Title IV (Telecommunications)
This title requires phone and internet companies to provide a nationwide system of interstate and intrastate telecommunications relay service that allows disabled individuals to communicate over the phone. It also requires that closed captioning of federally funded public service announcements.
Does it happen?
Yes these accommodations do exist but they are extremely hard to access. It took me 10 years to be able to find how to have my calls on my cell phone be captioned so I can communicate effectively. I do not like phone calls so it did not bother me. When I was finally able to have captioned calling this year, it was very exciting. I was always asking people to repeat what they said on the phone. The captioning they do have, the app always glitches and cuts off the sound after the first 5 minutes. It is there but they have a lot of work to do.
Title V. (Miscellaneous Provisions)
This last title contains a variety of provisions relating to ADA as a whole. This includes its relationship to other laws, state immunity, its impact on insurance providers and health benefits, ban against retaliation and coercion, illegal use of drugs and attorney’s fees. People without a disability cannot claim reverse discrimination. This means that they are discriminated against because they are not disabled. This title also list conditions that are not considered disabilities (the language is horrible. This is their language not mine):
- gender identity disorders not resulting in physical impairments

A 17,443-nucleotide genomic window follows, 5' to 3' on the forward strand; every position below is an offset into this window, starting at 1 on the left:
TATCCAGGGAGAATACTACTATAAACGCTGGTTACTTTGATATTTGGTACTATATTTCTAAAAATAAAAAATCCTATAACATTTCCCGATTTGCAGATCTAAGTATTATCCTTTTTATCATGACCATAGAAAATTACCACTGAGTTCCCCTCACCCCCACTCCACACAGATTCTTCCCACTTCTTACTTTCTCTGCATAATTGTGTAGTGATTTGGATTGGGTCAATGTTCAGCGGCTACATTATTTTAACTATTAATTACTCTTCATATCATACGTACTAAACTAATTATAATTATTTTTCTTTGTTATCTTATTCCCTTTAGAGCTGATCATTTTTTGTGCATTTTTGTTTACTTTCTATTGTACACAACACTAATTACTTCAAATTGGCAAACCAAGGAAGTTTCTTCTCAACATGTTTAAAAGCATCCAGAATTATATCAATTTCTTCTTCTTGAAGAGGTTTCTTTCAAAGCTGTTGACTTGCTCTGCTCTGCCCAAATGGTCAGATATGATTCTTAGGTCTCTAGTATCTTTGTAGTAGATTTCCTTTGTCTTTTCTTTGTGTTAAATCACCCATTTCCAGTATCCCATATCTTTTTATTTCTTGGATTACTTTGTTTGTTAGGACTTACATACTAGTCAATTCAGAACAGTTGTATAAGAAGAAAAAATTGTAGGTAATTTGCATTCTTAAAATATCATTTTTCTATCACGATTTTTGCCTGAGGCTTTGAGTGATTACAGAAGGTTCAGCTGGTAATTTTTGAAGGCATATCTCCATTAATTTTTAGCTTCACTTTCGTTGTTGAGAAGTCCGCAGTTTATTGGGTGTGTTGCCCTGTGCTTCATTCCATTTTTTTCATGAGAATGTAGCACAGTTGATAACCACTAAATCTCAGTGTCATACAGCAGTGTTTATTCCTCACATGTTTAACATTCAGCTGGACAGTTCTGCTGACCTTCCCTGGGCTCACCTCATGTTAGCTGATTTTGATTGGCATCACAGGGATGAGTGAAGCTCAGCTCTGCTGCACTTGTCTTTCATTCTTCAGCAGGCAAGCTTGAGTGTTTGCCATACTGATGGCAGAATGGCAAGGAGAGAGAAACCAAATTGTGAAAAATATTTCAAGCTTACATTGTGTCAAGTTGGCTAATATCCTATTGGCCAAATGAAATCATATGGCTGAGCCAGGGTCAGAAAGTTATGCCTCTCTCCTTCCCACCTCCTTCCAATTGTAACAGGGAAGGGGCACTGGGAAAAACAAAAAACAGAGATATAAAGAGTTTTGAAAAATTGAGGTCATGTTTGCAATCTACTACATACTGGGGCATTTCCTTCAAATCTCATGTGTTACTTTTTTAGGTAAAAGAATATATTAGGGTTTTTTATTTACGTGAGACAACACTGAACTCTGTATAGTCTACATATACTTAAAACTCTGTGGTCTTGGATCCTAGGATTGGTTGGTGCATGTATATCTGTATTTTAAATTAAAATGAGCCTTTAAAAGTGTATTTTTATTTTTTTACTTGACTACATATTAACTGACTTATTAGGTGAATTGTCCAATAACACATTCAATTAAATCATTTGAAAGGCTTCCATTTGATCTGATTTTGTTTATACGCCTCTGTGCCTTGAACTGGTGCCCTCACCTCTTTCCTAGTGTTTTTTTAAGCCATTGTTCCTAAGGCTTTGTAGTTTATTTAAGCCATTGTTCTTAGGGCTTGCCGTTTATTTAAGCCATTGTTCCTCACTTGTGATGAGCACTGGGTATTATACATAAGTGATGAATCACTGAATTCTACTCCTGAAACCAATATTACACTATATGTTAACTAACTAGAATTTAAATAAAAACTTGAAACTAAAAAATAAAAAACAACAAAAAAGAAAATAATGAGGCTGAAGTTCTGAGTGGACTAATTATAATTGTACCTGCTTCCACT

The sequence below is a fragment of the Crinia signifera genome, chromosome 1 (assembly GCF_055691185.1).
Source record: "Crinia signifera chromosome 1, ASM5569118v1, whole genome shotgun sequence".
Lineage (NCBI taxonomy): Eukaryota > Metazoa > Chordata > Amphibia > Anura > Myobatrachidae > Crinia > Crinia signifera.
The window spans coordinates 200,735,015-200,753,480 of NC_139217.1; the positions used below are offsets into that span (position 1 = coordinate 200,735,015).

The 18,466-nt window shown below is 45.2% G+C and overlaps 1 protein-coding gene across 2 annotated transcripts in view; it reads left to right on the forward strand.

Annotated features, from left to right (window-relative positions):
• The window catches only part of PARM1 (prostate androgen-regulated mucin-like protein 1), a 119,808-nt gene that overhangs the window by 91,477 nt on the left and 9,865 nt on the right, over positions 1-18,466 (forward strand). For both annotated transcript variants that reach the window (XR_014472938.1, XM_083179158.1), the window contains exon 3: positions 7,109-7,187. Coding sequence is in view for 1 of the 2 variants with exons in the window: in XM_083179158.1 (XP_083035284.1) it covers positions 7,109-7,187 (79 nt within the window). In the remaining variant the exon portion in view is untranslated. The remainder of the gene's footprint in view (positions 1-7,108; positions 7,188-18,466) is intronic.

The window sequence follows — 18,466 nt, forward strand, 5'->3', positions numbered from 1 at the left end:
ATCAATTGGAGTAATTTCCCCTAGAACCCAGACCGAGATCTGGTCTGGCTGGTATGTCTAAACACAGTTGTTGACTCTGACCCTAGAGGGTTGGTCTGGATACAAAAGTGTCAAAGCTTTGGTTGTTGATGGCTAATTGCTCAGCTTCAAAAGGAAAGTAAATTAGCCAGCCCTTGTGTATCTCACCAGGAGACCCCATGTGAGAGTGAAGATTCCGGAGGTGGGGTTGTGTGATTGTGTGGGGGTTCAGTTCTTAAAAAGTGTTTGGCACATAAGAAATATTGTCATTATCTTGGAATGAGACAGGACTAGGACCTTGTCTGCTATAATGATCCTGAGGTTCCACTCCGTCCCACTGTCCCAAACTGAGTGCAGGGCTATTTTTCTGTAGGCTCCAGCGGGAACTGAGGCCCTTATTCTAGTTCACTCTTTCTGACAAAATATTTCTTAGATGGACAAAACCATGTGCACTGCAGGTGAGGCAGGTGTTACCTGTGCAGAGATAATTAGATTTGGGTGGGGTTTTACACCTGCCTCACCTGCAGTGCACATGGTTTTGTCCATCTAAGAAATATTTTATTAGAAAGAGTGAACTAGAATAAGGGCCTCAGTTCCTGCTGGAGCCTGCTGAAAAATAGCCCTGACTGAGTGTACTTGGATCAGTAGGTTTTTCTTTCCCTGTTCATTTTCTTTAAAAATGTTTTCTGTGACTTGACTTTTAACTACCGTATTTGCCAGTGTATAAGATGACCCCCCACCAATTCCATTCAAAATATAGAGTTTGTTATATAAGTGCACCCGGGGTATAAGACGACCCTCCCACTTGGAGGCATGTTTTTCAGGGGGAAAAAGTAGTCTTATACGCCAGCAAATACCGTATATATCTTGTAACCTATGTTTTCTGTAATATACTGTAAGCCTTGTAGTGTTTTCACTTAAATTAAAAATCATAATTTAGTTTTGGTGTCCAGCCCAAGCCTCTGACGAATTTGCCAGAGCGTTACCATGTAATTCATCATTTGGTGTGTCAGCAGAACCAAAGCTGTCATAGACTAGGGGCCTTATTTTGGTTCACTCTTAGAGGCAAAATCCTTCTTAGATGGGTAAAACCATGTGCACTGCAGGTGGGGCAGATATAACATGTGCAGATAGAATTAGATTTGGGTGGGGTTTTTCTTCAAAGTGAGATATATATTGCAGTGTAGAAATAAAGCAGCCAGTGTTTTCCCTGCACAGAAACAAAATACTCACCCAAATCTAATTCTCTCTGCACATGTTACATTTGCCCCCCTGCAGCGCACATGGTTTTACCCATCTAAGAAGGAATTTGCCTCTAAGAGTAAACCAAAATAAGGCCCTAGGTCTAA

- other sexual behavior disorders
- compulsive gambling
- psychoactive substance use disorders resulting from current illegal use of drugs
Does it Happen?
From personal experience it is not enforced. In college I was given an ASL interpreter due to me being hard of hearing. I had a few people in my class tell the dean of the college that the interpreter was distracting and that they were being discriminated against due to them not needing one. The school fired my interpreter and then gave me a notetaker instead.
What is the ADA missing?
I know there is a lot missing but these are the few things I am going to include.
Protection against experimentation
Since Andrew Wakefield, there have been many invasive studies involving experimenting on autistic children. There is no one protecting the children being injected with different substances trying to cure them. Currently there is a umbilical cord study being conducted right now at Duke University. They are injecting cord blood intravenously into autistic children aged from 2-5. This would never happen in typical children. This is dangerous experimentation. The children need to be protected. The ADA needs to be updated to provide this protection
Not only is there FDA sanctioned experimentation, parents are allowed to experiment on their own children. MMS is used to see if they can cure autistic children. Chelation is used to try to cure autistic children when it is based on a myth that vaccines contain heavy metals and heavy metal cause autism. These MAPS doctors that promote experimentation on these children are not being held responsible. These children need to be protected.
This law is not enforced. Even with my experiences, the clear violations were not enforced. Why? Because they are hard to prove. Protections do not count if they cannot be enforced.
Expand telecommunications accommodations
Deaf and Hard of Hearing people are not the only people who need captioning. There are people with auditory disorder who cannot process the spoken word as it is said to them. They miss important information. Expand this accommodation to people who cannot process speech in a typical speed and manor.
Make audio books mainstream. People who have a visual impairment (i did ask a few people about the language and this is acceptable) need equal access to textbooks and other important publications. Make this more mainstream so all Americans can access the information that they need.
This law was a good start but there is a lot of work to be done. Disabled people need real protections. The people in office need to do the right thing and protect us so we can live productive lives like they want us to.